348-2 High Residue No-till for Soil Moisture Conservation and Canola Establishment.

See more from this Division: U.S. Canola Association Research Conference
See more from this Session: Canola Agronomy - Crop Production, Winter Canola
Wednesday, November 5, 2014: 10:20 AM
Renaissance Long Beach, Renaissance Ballroom II
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Frank L. Young1, Lauren Young2 and William L Pan2, (1)USDA-ARS, Pullman, WA
(2)Washington State University, Pullman, WA
Current research at the Ralston Project (11 inch rainfall zone) is evaluating the use of tall cereal varieties for maximum biomass production, and harvest with a stripper header to create tall standing stubble, which is maintained during chemical fallow. When compared to cereal crops harvested with a conventional header, the high-residue fallow resulting from stripper header harvest influenced the microclimate at the soil surface by reducing soil temperatures and wind speeds, which resulted in increased seed-zone moisture retention. Maintenance of adequate seed-zone moisture with high surface residues may enable growers to plant winter canola at a convenient late summer planting date, rather than having to rely on early fall rains and/or cool postplant temperatures. More uniform soil moisture in chemical fallow appears to improve canola stand establishment compared to tilled fallow. We established a uniform stand of no-till winter canola on 28 July 2013 in stripper header wheat and triticale stubble compared to conventionally planted winter canola into traditional summer fallow. Plants were in the large rosette stage (complete canopy cover, 16 row spacing) in the fall. Plants survived cold temperatures in December 2013; however, in February 2014 ambient air temperature reached -7 F, and with no snow cover to protect the plants, the winter canola planted in this trial did not survive. The plots have been replanted with spring barley, and will be harvested with the stripper header. This will provide another year of microclimate monitoring in stripper header stubble, and show if there is a difference in effect between high residue winter crops and lower residue spring crops.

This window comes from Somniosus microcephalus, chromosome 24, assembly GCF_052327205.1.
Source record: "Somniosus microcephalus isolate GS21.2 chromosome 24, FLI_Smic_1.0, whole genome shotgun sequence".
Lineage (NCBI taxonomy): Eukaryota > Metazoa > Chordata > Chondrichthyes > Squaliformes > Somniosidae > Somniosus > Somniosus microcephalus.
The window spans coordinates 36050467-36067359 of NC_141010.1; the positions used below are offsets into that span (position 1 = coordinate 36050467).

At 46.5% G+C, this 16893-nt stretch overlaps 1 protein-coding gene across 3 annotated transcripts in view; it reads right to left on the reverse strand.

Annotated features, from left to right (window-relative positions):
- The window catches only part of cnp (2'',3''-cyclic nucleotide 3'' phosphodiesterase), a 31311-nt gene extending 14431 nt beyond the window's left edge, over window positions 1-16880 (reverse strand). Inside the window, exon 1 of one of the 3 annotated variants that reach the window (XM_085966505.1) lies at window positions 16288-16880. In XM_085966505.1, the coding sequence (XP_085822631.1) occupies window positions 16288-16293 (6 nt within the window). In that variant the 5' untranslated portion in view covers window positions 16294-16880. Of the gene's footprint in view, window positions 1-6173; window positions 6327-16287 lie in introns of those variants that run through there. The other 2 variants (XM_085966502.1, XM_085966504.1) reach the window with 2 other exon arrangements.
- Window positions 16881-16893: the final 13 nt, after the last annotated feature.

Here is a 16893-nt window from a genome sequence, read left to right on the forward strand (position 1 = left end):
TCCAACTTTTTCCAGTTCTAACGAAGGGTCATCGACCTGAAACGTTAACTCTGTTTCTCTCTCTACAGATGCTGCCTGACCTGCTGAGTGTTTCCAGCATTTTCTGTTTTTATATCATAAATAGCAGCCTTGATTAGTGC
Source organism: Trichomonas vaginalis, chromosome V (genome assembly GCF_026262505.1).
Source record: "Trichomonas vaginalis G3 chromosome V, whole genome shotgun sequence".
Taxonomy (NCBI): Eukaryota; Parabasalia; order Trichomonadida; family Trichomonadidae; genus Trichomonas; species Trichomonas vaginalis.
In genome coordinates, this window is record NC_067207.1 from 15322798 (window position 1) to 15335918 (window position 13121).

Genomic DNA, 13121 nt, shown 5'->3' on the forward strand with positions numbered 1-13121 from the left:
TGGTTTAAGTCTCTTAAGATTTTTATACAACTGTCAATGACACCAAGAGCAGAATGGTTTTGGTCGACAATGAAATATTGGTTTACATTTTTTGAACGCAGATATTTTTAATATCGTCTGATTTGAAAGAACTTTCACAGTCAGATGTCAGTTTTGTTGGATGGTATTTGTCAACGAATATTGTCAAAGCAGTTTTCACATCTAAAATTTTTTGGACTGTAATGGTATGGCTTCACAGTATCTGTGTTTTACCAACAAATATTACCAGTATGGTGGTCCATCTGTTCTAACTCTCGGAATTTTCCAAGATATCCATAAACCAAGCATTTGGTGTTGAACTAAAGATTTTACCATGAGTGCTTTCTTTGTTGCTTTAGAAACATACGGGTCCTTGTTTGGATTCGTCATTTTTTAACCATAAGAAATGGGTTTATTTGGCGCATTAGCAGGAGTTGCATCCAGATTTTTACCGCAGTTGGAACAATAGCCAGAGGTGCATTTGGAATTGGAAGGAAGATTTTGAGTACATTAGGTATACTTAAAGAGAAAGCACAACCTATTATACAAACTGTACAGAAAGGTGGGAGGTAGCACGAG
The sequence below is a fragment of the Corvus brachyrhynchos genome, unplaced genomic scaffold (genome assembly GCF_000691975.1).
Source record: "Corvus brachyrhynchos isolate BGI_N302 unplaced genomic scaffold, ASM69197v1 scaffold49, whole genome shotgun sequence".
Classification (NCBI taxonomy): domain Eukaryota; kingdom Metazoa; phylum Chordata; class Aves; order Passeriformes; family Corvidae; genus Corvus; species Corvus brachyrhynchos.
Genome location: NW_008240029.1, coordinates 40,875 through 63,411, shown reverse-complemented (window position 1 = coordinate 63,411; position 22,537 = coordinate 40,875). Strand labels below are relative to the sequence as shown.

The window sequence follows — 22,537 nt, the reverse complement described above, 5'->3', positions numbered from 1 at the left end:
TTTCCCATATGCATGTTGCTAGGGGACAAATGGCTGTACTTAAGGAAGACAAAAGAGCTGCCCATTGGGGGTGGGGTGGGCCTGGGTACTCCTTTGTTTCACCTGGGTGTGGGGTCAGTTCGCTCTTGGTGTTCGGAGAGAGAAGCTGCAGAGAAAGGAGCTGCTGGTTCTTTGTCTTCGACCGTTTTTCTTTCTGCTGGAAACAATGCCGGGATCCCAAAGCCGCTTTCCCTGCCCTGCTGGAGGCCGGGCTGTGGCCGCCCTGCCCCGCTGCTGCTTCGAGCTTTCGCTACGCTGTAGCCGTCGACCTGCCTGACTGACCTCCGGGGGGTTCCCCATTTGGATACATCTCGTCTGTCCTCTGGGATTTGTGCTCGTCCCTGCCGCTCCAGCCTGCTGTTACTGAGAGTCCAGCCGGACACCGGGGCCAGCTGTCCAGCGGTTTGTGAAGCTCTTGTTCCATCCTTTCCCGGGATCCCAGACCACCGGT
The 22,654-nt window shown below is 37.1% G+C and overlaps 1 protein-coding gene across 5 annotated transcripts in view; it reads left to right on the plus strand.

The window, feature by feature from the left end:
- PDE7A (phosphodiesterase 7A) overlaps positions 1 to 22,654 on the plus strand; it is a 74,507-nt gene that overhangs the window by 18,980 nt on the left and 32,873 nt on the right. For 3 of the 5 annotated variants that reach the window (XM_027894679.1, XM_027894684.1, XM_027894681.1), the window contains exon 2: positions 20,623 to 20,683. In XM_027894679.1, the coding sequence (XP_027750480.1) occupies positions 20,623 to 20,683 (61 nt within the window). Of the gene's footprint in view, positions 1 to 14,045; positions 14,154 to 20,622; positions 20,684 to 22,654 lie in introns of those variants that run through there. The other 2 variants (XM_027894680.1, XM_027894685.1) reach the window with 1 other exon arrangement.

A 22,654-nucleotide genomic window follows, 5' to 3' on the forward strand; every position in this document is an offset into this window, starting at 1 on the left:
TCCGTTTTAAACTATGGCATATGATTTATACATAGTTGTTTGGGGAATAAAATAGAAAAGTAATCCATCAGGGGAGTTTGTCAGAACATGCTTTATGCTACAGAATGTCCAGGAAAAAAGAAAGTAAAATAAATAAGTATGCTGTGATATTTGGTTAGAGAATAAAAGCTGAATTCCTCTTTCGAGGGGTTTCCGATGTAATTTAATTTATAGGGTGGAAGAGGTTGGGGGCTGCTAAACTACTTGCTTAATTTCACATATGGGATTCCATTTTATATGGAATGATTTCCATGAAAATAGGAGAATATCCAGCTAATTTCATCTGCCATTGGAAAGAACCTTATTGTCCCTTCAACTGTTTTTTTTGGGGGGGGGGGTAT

See more from this Division: U.S. Canola Association Research Conference
See more from this Session: Canola Agronomy - Crop Production, Winter Canola